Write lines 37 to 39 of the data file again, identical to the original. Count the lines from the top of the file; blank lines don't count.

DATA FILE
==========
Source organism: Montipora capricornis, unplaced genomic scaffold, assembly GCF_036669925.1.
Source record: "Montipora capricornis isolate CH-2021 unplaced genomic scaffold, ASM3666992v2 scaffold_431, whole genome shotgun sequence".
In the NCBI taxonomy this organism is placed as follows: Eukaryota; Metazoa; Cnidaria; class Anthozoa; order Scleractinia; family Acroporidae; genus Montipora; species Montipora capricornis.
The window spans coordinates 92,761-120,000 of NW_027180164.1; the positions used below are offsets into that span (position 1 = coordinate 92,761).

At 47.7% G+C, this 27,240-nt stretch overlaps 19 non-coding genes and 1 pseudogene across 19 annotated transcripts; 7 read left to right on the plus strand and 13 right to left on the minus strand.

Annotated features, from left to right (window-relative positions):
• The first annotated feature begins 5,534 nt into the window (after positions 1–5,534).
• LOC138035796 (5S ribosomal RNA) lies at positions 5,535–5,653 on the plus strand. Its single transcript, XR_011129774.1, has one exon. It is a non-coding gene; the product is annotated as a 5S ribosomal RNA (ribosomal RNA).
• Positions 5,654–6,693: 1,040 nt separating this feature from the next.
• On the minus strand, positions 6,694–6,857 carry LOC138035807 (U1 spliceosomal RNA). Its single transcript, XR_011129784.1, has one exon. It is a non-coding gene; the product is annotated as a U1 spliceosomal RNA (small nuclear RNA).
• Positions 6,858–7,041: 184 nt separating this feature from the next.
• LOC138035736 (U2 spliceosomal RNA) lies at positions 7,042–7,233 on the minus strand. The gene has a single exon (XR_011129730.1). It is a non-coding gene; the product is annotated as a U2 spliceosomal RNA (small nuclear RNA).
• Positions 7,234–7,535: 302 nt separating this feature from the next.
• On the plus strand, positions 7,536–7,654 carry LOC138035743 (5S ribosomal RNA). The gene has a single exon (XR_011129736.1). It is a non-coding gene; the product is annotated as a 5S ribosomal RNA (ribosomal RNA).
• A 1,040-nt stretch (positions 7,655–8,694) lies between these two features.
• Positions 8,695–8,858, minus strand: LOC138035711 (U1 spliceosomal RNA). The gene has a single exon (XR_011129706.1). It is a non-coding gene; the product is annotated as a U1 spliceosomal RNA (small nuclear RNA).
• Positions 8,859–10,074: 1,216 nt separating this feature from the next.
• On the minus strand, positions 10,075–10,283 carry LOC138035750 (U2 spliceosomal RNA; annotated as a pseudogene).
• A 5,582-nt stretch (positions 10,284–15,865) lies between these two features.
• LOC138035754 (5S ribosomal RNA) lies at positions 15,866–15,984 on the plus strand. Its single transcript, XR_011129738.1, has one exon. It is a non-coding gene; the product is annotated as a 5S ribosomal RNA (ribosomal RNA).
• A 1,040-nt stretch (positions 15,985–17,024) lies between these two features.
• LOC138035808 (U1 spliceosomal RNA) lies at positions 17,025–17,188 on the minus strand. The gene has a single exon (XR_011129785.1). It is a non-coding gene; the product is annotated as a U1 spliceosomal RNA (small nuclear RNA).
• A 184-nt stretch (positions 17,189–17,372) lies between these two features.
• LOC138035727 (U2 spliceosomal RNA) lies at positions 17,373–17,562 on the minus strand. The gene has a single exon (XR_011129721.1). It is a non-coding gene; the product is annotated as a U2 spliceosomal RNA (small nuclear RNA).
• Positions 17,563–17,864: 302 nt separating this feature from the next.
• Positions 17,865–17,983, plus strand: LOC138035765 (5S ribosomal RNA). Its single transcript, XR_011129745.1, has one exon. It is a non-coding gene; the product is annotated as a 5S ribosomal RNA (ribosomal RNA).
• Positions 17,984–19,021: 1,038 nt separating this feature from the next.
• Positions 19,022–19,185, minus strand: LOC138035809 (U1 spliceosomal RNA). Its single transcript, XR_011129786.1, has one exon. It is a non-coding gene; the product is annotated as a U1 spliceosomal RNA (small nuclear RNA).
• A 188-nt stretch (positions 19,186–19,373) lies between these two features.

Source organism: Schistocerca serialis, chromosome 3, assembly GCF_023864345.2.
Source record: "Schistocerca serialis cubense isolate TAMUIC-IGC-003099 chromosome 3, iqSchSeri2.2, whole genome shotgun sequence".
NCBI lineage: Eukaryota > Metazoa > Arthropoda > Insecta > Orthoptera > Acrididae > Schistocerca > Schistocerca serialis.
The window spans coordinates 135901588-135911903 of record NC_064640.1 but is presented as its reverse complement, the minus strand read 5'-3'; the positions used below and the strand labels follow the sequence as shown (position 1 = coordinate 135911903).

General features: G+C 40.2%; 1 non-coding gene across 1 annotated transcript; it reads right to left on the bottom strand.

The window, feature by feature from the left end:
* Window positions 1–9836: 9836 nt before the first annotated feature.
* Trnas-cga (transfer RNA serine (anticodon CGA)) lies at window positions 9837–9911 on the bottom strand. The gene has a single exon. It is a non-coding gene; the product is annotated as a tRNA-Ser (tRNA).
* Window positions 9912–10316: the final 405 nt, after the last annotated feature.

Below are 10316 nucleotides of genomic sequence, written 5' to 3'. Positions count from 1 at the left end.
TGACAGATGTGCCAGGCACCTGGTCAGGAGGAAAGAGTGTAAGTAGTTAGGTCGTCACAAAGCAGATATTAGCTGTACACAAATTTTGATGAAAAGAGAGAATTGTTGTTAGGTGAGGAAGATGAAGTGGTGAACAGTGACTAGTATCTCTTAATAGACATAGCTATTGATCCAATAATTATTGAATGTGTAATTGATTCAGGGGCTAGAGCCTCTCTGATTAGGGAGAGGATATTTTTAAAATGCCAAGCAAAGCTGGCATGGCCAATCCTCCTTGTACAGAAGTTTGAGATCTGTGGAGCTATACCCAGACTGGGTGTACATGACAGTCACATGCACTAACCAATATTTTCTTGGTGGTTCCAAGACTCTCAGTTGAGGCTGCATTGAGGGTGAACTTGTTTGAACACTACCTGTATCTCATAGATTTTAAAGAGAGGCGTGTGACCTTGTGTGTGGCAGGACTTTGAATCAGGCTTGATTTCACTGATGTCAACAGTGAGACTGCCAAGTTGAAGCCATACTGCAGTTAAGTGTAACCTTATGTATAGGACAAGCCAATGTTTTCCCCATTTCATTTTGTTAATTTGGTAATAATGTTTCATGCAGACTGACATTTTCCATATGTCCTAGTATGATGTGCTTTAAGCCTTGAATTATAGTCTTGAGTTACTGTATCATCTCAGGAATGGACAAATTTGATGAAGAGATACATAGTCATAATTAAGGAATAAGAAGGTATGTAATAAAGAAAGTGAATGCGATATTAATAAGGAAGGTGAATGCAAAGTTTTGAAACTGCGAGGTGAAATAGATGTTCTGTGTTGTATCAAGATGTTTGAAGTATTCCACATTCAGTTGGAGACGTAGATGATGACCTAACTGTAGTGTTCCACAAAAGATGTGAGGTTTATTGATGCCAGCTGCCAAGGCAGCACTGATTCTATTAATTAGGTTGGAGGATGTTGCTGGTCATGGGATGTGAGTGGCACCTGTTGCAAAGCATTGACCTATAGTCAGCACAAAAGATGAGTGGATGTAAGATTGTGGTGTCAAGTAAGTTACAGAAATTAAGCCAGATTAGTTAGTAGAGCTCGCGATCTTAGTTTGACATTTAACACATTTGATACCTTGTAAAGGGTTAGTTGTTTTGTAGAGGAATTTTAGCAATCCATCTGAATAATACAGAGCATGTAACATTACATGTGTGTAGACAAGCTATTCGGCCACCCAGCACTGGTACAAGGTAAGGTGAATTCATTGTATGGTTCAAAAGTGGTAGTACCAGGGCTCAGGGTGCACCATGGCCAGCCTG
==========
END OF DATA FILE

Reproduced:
* Trnas-cga (transfer RNA serine (anticodon CGA)) lies at window positions 9837–9911 on the bottom strand. The gene has a single exon. It is a non-coding gene; the product is annotated as a tRNA-Ser (tRNA).
* Window positions 9912–10316: the final 405 nt, after the last annotated feature.

Below are 10316 nucleotides of genomic sequence, written 5' to 3'. Positions count from 1 at the left end.